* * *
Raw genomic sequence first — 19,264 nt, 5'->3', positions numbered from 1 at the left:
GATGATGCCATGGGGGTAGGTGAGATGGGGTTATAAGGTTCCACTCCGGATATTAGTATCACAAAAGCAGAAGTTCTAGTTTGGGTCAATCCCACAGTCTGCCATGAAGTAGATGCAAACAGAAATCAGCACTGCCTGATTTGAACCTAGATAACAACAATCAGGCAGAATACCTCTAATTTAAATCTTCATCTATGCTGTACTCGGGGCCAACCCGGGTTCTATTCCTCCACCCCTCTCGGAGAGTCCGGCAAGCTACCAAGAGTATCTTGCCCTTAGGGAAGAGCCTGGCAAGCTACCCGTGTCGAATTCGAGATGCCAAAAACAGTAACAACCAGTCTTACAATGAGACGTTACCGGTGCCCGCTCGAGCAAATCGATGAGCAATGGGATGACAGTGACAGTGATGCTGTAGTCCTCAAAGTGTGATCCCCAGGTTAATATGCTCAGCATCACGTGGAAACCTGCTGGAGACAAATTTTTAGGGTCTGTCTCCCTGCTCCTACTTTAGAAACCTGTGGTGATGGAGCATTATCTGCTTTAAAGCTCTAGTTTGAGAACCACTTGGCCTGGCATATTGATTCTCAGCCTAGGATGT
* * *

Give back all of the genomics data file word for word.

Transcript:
Raw genomic sequence first — 19,264 nt, 5'->3', positions numbered from 1 at the left:
GATGATGCCATGGGGGTAGGTGAGATGGGGTTATAAGGTTCCACTCCGGATATTAGTATCACAAAAGCAGAAGTTCTAGTTTGGGTCAATCCCACAGTCTGCCATGAAGTAGATGCAAACAGAAATCAGCACTGCCTGATTTGAACCTAGATAACAACAATCAGGCAGAATACCTCTAATTTAAATCTTCATCTATGCTGTACTCGGGGCCAACCCGGGTTCTATTCCTCCACCCCTCTCGGAGAGTCCGGCAAGCTACCAAGAGTATCTTGCCCTTAGGGAAGAGCCTGGCAAGCTACCCGTGTCGAATTCGAGATGCCAAAAACAGTAACAACCAGTCTTACAATGAGACGTTACCGGTGCCCGCTCGAGCAAATCGATGAGCAATGGGATGACAGTGACAGTGATGCTGTAGTCCTCAAAGTGTGATCCCCAGGTTAATATGCTCAGCATCACGTGGAAACCTGCTGGAGACAAATTTTTAGGGTCTGTCTCCCTGCTCCTACTTTAGAAACCTGTGGTGATGGAGCATTATCTGCTTTAAAGCTCTAGTTTGAGAACCACTTGGCCTGGCATATTGATTCTCAGCCTAGGATGT